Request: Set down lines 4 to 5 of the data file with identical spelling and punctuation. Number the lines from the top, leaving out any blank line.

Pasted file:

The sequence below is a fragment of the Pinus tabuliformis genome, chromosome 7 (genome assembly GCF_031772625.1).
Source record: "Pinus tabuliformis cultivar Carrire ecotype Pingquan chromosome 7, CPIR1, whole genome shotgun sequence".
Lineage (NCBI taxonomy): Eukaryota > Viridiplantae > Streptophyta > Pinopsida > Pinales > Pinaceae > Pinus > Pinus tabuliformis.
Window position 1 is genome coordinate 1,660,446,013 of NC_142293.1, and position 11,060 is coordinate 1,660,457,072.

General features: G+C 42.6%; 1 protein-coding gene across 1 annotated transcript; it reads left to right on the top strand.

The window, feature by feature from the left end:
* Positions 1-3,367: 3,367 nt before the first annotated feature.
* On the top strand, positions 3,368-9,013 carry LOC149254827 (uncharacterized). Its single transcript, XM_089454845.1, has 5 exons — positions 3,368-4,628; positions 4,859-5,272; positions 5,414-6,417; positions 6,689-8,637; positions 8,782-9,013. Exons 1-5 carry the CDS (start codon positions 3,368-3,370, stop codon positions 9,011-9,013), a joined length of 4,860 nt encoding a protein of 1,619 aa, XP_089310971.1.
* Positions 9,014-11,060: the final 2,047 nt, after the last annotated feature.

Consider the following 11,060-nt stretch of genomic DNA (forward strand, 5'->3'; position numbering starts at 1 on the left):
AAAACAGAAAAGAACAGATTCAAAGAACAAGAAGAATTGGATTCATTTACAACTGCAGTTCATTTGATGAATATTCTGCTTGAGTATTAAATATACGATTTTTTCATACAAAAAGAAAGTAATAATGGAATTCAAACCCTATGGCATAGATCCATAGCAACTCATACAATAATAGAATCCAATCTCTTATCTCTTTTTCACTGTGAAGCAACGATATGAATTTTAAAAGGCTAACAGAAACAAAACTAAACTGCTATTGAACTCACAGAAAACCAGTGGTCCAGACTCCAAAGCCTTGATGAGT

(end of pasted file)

Window position 1 is genome coordinate 1,660,446,013 of NC_142293.1, and position 11,060 is coordinate 1,660,457,072.

General features: G+C 42.6%; 1 protein-coding gene across 1 annotated transcript; it reads left to right on the top strand.